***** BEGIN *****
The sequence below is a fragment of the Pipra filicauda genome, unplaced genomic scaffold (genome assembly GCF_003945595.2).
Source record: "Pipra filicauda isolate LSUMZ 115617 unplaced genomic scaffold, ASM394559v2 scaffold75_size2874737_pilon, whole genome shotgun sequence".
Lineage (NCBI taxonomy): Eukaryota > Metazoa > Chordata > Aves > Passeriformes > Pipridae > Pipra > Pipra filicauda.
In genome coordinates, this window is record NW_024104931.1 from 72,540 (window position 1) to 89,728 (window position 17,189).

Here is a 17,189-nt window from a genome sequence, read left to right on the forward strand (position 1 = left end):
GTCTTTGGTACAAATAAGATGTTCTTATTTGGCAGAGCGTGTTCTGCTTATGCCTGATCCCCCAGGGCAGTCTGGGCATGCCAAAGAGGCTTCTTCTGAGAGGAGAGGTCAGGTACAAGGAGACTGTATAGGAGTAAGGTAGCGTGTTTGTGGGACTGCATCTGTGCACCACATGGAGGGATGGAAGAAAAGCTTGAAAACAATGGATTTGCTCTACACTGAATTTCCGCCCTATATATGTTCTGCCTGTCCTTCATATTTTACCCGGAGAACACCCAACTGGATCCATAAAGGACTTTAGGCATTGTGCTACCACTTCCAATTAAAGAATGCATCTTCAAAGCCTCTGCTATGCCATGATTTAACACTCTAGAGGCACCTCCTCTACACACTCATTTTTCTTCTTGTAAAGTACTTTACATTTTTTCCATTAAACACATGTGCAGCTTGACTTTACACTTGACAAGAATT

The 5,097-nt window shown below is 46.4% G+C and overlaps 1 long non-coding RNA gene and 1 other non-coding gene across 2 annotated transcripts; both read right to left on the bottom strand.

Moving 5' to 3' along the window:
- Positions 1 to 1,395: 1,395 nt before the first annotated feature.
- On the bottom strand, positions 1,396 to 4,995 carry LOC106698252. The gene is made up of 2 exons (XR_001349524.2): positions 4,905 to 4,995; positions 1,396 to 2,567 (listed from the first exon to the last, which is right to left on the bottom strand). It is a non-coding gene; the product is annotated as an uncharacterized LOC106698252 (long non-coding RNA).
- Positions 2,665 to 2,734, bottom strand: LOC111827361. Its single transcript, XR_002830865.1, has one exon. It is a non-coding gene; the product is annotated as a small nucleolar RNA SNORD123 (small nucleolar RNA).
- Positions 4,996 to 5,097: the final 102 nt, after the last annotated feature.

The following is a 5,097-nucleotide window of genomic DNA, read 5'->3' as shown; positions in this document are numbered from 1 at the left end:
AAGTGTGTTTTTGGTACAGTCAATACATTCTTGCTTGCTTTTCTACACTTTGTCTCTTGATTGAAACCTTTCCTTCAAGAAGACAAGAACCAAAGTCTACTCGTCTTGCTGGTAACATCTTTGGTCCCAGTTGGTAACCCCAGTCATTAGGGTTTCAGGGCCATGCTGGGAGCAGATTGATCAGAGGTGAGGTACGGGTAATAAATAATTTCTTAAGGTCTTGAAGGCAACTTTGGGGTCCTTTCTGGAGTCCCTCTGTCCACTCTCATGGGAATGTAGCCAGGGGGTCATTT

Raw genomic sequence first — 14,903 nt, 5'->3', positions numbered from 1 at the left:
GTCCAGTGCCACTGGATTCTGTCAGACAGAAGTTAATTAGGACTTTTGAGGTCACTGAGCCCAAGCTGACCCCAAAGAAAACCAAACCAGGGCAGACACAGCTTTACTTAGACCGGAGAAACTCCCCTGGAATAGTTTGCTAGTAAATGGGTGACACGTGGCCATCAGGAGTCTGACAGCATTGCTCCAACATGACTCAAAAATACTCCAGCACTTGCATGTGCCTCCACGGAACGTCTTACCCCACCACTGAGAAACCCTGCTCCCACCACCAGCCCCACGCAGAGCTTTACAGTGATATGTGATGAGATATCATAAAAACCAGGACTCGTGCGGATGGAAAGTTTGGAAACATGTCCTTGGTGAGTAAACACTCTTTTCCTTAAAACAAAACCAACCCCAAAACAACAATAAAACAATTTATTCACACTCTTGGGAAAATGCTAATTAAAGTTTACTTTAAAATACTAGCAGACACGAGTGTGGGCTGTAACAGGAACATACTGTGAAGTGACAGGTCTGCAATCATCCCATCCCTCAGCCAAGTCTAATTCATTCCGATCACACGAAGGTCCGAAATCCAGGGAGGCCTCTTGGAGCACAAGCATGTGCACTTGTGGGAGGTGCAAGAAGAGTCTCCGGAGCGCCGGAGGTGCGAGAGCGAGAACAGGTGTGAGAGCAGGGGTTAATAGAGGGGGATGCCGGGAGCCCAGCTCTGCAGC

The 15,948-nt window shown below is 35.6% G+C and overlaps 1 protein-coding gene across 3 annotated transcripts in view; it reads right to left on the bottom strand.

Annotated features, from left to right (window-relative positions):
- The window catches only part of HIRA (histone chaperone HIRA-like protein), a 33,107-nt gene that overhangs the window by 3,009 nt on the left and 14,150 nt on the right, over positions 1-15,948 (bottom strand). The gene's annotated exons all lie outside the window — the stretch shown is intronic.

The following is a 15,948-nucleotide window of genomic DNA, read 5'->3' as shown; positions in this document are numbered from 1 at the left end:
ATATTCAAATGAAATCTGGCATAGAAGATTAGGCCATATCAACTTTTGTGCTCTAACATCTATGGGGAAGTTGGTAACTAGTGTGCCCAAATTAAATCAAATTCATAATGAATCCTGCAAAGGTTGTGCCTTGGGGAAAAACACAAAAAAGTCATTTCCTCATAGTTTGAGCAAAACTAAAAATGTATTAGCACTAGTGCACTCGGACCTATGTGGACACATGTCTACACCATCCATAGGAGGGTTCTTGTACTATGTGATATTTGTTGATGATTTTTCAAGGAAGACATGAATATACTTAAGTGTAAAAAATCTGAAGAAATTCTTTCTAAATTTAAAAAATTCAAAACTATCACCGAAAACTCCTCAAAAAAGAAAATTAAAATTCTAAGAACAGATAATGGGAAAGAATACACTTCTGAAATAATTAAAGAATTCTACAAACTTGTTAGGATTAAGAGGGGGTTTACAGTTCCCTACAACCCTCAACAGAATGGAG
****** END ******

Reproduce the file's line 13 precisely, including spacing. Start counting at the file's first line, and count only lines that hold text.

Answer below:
The following is a 5,097-nucleotide window of genomic DNA, read 5'->3' as shown; positions in this document are numbered from 1 at the left end: